Join Britt Andreatta for an in-depth discussion in this video Bloom's hierarchy of learning and Kolb's learning cycle, part of The Neuroscience of Learning.
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- Okay do you all have something? Alright so let's go on a learning journey. I want to introduce you to my three phase model of how we take learning and really maximize it. So, and it's going to be filled with all kinds of neuroscience goodies that we've learned. The first phase is that you actually learn something. So you take in that information in some way, and you learn it. And then you have to remember it. So if you learned it today, forget it tomorrow it didn't really do much good. But even if you remember it, you ultimately have to do it.
You have to change the behaviors somehow so I'm going to walk you through how to get the most out of all three of these steps, but you got to do all three steps to really bring about change in your own life or if you're trying to cultivate change in others. So let's start with the first step, learn. There's three things I want you to know about learn: that learning happens in levels, that there's a cycle of learning and that focus is super important, so let's talk about that. This is an oldie but goodie, this is Bloom's Hierarchy of Learning. It's a model that has been around for a long time and the reason it's stood the test of time is it accidentally tapped into neuroscience principles before we really knew what they were.
So what Bloom discovered is that all learning is not the same, there's different levels to your learning. So the first level is just that you memorize something. So 2+2 is 4, you can memorize that. Then you can understand it. Oh! Wait I'm doing addition here. I'm actually putting these things together. I get it, I comprehend that. Then there's application, oh I'm going to actually take math and use it to balance a checkbook or I'm going to order supplies for my business. You're now applying it in some kind of real situation. Then these top three are all considered higher order thinking, so you're taking that knowledge and now doing something new with it.
You might be analyzing, you could take math and do statistical analysis on something or run some numbers and figure out averages and stuff like that. You could be creating, you can take math and do something new with it. This is kind of the realm of theoretical math where they're solving unsolvable problems, there's actually such a thing. So you can take math and play with it, do something new with it. And then there's also evaluation, which is where you take math and, or you take whatever it is that you learned and you do some kind of critical evaluation using some criteria to judge it.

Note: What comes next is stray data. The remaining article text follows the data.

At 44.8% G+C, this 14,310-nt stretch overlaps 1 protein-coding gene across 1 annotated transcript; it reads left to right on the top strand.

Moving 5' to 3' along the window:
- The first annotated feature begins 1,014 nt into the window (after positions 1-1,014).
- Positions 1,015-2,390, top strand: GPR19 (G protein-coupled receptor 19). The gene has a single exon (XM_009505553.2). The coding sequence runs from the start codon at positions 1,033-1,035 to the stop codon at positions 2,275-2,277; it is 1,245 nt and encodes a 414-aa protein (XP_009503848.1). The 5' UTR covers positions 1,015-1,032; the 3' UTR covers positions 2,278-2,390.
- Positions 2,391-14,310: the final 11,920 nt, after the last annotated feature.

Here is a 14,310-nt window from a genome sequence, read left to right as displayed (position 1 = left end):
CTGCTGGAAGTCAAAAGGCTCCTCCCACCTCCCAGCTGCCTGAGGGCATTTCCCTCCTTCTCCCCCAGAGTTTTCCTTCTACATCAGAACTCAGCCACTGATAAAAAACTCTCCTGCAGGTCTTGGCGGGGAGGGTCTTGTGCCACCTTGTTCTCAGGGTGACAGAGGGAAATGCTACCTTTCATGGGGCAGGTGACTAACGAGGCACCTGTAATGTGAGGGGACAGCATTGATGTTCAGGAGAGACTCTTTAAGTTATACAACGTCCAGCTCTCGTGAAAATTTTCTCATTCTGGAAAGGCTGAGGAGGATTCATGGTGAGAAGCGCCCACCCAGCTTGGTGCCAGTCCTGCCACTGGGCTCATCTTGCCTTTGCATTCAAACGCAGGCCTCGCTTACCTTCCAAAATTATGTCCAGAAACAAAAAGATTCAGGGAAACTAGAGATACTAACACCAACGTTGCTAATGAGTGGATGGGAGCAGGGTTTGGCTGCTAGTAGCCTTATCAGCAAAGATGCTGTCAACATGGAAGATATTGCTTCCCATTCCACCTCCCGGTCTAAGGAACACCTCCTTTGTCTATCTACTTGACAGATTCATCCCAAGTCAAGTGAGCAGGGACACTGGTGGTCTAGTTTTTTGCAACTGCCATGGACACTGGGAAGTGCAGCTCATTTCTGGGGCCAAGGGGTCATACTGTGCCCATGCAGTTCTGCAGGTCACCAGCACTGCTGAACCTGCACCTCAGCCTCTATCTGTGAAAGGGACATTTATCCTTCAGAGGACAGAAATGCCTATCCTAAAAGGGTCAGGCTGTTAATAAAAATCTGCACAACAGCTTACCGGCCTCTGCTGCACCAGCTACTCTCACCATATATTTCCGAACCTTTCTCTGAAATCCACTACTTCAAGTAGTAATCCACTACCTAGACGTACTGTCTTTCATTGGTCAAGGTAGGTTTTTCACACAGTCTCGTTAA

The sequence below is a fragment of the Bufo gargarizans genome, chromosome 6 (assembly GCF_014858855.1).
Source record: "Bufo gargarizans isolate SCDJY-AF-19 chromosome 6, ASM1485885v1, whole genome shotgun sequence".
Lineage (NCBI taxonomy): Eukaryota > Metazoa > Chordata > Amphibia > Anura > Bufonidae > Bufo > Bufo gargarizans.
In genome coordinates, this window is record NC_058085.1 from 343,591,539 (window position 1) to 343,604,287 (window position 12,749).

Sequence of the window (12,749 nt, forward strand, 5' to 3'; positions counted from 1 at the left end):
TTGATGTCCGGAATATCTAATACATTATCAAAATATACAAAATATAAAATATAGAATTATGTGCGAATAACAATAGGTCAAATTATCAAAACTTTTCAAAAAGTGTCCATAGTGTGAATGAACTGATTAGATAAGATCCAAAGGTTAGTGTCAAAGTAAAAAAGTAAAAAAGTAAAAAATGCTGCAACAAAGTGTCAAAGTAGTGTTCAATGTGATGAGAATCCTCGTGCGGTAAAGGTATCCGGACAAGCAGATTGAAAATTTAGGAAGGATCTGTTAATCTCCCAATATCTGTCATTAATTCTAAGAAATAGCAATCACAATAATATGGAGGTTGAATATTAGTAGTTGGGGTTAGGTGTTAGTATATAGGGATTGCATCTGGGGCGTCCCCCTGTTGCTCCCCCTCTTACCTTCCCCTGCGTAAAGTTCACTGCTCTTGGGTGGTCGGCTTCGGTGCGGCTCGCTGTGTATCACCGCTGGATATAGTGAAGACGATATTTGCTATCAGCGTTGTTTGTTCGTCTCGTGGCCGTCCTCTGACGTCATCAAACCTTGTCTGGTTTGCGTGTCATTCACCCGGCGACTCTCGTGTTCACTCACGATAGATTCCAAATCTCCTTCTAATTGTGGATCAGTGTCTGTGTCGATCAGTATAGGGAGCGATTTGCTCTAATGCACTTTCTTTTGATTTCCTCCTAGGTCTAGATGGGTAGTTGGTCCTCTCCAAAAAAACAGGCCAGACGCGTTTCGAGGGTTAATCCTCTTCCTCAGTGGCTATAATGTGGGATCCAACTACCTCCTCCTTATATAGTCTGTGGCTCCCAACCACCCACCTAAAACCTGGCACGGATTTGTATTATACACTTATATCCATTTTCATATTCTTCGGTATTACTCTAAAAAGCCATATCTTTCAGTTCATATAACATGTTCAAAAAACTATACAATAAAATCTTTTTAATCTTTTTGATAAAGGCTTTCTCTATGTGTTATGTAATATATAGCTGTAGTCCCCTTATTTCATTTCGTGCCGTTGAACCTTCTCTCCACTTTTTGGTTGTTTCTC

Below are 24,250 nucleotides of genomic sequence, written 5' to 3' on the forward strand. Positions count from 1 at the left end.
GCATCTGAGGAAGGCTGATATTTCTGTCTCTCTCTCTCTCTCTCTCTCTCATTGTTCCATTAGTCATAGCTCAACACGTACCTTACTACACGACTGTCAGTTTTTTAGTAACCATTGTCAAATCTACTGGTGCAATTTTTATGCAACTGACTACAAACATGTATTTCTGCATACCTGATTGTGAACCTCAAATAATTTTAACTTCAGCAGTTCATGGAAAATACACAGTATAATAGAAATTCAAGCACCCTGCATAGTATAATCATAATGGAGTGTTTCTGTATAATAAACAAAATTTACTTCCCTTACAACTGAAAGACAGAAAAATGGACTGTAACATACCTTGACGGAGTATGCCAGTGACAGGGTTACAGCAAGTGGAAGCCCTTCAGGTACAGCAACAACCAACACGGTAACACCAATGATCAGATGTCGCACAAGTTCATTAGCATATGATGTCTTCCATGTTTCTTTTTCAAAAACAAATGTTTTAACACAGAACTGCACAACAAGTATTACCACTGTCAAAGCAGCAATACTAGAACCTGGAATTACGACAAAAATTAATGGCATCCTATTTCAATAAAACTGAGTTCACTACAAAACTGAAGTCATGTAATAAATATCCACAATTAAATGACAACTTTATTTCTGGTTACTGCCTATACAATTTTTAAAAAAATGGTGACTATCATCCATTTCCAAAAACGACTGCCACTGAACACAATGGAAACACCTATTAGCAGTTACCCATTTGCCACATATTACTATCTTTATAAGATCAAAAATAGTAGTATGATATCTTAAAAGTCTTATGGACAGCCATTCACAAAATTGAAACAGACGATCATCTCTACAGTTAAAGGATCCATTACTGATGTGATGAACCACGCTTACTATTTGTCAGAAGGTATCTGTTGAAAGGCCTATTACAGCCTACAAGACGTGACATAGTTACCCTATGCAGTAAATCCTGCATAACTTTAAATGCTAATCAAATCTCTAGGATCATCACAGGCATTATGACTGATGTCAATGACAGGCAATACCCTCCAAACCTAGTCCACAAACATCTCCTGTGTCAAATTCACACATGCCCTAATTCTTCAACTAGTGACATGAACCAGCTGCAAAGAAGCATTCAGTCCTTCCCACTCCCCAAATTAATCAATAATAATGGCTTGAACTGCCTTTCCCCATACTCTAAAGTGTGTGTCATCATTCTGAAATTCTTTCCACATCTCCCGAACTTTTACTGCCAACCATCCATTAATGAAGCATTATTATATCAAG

So again you might be taking math to evaluate how good something is. I teach leadership a lot, and so one of the things that I teach people is change management. How do you facilitate change in an organization? So I first teach people models of change. We know some things about how people change and how organizations change, I give them that. I want to make sure they actually understood it correctly. And then I want them to be able to apply it. I want them to be able to implement change with a team or a project that they're doing. Then I want them to know if it's not working, gosh there's a problem, it's not flowing as well as I thought, there seems to be an issue and make an adjustment.
And perhaps, the model isn't an exact fit for their context. Maybe they need to tweak that model a little better, combine two models to make something really work. So getting creative, and then finally, once the change is implemented, they're going to need to determine the return on investment for that change. So we're working with all six levels of learning. So that's Bloom, levels of learning, so you got to think about which level are you trying to get to. Then another oldie but goodie is Kolb's Learning Cycle. Again it tapped into neuroscience before we knew it existed.
And it says that there's a perception continuum and that goes from conceptual or abstract and idea a model, to concrete experience. You're actually having an experience with that. And then there's the processing continuum, which means that you may reflect on it or observe somebody else doing it. And then there's active experimentation, that you're playing with it a little bit. And then as a learning designer, what you want to do is walk people around the model so you want to make sure that they have opportunities to do reflection and abstract thinking.
You want to make sure that they get to play with thinking and doing. You want to make sure that they get to play with doing and feeling. And also, feeling and watching. So when you're designing learning, you want to think about did I walk people through all of those opportunities. So again when I teach change, my models of change would live there using with a team or project lives there, recognizing a problem and adjusting lives there innovating and new solution lives there and determining ROI gets back to abstracting it. So these two theorists have some intersections but as a learning designer, these are the things that you kind of think about.